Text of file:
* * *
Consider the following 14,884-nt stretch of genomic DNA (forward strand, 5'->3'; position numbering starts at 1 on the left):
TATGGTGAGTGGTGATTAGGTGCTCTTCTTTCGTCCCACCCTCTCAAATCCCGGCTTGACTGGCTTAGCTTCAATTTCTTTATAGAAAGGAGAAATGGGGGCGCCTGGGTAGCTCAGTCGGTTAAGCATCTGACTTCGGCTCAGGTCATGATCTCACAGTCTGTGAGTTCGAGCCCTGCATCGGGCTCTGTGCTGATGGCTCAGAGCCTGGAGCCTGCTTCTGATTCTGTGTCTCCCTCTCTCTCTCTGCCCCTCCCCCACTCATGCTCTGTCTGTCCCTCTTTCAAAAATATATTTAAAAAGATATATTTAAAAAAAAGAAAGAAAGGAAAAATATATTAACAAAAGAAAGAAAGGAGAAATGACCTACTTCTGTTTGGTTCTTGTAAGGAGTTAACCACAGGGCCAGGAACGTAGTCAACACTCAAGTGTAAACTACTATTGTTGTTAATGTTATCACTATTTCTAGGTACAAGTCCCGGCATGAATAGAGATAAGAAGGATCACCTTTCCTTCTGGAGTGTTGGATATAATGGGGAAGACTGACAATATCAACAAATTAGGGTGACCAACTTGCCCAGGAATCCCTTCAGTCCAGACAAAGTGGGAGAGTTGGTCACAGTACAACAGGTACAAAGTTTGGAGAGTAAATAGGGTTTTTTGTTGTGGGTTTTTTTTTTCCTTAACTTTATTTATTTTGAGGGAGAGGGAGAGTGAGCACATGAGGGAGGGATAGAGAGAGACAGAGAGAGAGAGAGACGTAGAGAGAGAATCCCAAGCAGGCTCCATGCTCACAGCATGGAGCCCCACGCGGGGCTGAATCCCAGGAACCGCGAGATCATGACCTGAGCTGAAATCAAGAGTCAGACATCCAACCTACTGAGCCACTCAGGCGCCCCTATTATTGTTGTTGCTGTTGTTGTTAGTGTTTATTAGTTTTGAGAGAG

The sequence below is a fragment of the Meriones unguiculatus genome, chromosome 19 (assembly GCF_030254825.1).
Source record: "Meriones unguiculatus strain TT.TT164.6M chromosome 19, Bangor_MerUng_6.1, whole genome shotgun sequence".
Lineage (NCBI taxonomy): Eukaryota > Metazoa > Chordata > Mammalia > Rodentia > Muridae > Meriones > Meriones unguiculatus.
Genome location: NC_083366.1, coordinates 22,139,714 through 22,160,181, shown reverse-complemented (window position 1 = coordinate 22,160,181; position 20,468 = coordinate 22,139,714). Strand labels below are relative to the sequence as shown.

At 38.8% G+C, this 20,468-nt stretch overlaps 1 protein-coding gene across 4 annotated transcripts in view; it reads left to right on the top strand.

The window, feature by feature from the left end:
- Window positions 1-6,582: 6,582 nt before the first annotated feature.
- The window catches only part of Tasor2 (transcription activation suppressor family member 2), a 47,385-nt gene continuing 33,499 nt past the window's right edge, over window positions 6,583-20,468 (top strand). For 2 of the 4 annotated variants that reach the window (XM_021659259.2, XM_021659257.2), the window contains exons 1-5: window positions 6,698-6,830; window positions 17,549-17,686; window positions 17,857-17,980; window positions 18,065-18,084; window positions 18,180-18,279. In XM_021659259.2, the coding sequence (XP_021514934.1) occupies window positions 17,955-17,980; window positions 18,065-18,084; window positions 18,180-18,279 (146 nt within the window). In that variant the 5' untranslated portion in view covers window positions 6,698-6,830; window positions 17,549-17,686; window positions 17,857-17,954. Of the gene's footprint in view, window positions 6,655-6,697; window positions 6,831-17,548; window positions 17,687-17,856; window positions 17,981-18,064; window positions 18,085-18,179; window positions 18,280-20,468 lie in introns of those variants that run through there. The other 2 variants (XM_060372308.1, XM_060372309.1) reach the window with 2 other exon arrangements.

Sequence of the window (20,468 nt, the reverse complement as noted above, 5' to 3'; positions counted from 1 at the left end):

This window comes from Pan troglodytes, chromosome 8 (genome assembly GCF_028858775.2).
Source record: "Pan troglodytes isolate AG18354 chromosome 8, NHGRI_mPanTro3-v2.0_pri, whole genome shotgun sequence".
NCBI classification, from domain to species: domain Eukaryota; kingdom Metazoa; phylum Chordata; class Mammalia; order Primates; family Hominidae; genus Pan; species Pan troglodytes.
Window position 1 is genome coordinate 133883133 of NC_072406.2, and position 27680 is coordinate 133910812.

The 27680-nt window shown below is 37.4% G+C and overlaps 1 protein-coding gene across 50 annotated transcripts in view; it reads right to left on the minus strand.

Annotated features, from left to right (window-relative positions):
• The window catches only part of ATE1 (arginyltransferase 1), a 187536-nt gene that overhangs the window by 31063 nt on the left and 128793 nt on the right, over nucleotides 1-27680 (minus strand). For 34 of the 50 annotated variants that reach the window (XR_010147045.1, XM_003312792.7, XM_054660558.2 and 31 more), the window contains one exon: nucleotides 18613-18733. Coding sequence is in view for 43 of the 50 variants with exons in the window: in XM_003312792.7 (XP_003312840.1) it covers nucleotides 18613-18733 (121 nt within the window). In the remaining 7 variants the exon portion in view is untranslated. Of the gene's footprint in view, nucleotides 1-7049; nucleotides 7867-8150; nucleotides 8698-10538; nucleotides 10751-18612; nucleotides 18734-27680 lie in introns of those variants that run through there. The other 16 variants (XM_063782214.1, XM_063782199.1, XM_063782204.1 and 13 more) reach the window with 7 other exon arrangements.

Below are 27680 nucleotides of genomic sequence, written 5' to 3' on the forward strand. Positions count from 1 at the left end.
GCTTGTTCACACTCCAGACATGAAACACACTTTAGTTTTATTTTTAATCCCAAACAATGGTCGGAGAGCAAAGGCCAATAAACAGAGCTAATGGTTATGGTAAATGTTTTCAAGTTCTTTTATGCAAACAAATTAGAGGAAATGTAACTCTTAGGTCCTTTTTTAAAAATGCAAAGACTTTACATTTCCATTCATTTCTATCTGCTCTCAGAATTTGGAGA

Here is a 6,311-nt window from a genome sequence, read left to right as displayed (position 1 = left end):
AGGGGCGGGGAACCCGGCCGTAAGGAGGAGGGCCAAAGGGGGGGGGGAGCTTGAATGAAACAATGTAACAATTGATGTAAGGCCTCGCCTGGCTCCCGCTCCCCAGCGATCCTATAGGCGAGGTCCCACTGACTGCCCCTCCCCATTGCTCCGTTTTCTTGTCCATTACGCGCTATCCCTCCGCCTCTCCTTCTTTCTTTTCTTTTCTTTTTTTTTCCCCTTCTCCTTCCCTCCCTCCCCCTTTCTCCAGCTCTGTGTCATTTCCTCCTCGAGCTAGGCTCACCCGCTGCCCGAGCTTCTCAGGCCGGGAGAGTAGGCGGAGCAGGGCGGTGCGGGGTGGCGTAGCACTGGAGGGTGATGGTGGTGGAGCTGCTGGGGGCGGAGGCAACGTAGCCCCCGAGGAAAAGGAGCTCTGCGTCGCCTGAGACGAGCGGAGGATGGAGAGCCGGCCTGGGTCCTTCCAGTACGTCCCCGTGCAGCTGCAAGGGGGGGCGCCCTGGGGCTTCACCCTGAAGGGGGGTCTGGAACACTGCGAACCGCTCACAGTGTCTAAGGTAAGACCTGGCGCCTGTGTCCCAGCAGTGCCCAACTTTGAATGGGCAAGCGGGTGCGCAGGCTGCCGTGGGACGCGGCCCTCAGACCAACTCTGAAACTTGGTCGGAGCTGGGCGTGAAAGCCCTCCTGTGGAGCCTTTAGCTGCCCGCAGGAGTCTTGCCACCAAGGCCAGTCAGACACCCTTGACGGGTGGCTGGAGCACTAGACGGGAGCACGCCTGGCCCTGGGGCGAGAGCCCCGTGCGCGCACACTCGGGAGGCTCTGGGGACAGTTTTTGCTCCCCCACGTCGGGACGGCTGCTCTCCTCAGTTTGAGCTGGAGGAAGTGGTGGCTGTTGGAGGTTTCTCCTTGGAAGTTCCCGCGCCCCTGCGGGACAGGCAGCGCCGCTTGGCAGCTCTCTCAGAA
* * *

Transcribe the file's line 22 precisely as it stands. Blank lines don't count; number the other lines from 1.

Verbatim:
AGGGGCGGGGAACCCGGCCGTAAGGAGGAGGGCCAAAGGGGGGGGGGAGCTTGAATGAAACAATGTAACAATTGATGTAAGGCCTCGCCTGGCTCCCGCTCCCCAGCGATCCTATAGGCGAGGTCCCACTGACTGCCCCTCCCCATTGCTCCGTTTTCTTGTCCATTACGCGCTATCCCTCCGCCTCTCCTTCTTTCTTTTCTTTTCTTTTTTTTTCCCCTTCTCCTTCCCTCCCTCCCCCTTTCTCCAGCTCTGTGTCATTTCCTCCTCGAGCTAGGCTCACCCGCTGCCCGAGCTTCTCAGGCCGGGAGAGTAGGCGGAGCAGGGCGGTGCGGGGTGGCGTAGCACTGGAGGGTGATGGTGGTGGAGCTGCTGGGGGCGGAGGCAACGTAGCCCCCGAGGAAAAGGAGCTCTGCGTCGCCTGAGACGAGCGGAGGATGGAGAGCCGGCCTGGGTCCTTCCAGTACGTCCCCGTGCAGCTGCAAGGGGGGGCGCCCTGGGGCTTCACCCTGAAGGGGGGTCTGGAACACTGCGAACCGCTCACAGTGTCTAAGGTAAGACCTGGCGCCTGTGTCCCAGCAGTGCCCAACTTTGAATGGGCAAGCGGGTGCGCAGGCTGCCGTGGGACGCGGCCCTCAGACCAACTCTGAAACTTGGTCGGAGCTGGGCGTGAAAGCCCTCCTGTGGAGCCTTTAGCTGCCCGCAGGAGTCTTGCCACCAAGGCCAGTCAGACACCCTTGACGGGTGGCTGGAGCACTAGACGGGAGCACGCCTGGCCCTGGGGCGAGAGCCCCGTGCGCGCACACTCGGGAGGCTCTGGGGACAGTTTTTGCTCCCCCACGTCGGGACGGCTGCTCTCCTCAGTTTGAGCTGGAGGAAGTGGTGGCTGTTGGAGGTTTCTCCTTGGAAGTTCCCGCGCCCCTGCGGGACAGGCAGCGCCGCTTGGCAGCTCTCTCAGAA